Seven Common Small Business Budget Expense Categories to Consider

Every time you pay rent for your business, order office supplies, book a business trip, or spend money on marketing and advertising, you’re incurring a business expense. If these expenditures are organized into specific business categories, you can create effective operating budgets, accurately file your taxes, and ensure that your finances are in order

To get the ball rolling and determine what categories to consider, it is essential to understand what a business expense category is, the three major types of expenses, and to also review guidelines from the Internal Revenue Service (IRS). We will cover all of the above and more in this post with the ultimate goal of explaining key criteria to think about for your budget expense categories.

What is a Business Expense Category

A business expense category (or budget category) is a systematic way of grouping expenses for tax reporting and budget planning purposes. While the IRS doesn’t dictate all possible deductions a business can make, it does provide two requirements.

The first requirement is for the expense to be incurred in a trade or business–think a business lunch, mileage accumulated going to-and-from a meeting, travel expenses such as flights and lodging, office rent, or necessary supplies.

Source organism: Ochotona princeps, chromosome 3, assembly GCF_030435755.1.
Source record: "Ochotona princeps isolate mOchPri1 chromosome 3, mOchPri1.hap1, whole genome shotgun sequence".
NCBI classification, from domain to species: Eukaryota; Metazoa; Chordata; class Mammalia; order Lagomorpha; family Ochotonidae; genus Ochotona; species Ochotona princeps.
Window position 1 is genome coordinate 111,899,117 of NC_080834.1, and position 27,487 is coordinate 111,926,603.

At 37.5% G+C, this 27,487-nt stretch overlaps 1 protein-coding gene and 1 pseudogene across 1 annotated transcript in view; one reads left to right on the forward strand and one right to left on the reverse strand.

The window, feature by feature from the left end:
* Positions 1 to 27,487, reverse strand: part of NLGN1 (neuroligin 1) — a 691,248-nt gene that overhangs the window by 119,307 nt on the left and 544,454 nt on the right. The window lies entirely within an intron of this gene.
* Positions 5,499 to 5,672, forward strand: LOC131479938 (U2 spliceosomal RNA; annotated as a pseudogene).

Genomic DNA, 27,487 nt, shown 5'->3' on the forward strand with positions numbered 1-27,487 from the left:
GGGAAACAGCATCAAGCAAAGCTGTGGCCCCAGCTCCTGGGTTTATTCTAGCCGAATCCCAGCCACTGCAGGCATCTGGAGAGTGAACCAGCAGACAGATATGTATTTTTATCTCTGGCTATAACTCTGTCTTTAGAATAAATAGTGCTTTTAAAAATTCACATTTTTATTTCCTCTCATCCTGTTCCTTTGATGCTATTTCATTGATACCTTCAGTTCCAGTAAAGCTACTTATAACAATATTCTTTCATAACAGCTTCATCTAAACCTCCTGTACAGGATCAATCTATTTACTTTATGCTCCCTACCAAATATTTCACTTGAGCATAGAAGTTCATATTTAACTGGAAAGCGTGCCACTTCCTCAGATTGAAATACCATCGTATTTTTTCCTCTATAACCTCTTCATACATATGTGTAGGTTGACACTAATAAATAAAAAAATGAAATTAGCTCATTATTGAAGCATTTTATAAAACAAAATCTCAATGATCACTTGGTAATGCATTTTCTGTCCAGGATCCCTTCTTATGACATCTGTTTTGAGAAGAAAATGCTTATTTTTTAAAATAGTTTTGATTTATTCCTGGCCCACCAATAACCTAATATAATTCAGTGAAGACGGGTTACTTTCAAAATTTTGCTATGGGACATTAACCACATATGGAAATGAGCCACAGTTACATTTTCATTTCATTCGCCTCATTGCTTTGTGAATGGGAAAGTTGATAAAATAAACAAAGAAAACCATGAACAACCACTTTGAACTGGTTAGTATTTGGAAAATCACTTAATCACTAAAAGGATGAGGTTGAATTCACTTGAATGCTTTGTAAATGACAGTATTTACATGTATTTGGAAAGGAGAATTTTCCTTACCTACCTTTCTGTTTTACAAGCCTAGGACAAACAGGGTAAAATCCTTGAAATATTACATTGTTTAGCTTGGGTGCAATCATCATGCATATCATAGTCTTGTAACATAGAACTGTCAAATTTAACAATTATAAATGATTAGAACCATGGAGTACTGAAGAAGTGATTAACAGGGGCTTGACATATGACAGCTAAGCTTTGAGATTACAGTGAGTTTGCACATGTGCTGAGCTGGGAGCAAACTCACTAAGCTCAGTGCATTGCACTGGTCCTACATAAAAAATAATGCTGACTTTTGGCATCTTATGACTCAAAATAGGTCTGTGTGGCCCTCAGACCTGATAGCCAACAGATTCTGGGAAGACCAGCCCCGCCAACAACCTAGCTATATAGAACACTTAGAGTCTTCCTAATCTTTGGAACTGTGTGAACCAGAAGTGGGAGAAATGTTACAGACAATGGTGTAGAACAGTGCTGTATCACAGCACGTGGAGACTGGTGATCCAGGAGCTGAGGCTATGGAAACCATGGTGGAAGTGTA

The second is that the expense is ordinary and necessary. As highlighted by the IRS, “An ordinary expense is one that is common and accepted in your trade or business. A necessary expense is one that is helpful and appropriate for your trade or business. An expense does not have to be indispensable to be considered necessary.”

Seven Common Small Business Budget Categories to Consider

Now, we understand that different industries will likely have different expense categories.

For instance, a financial services company likely will not be purchasing large quantities of medical supplies. And healthcare firms likely will not need lawn equipment. However, there are many expense categories that are likely to fall under any industry or business type.

Office Space

A set category for your office space and any other business locations such as equipment yards–whether you rent or own is necessary as the interest on your rent or mortgage payments can likely be deducted on your taxes.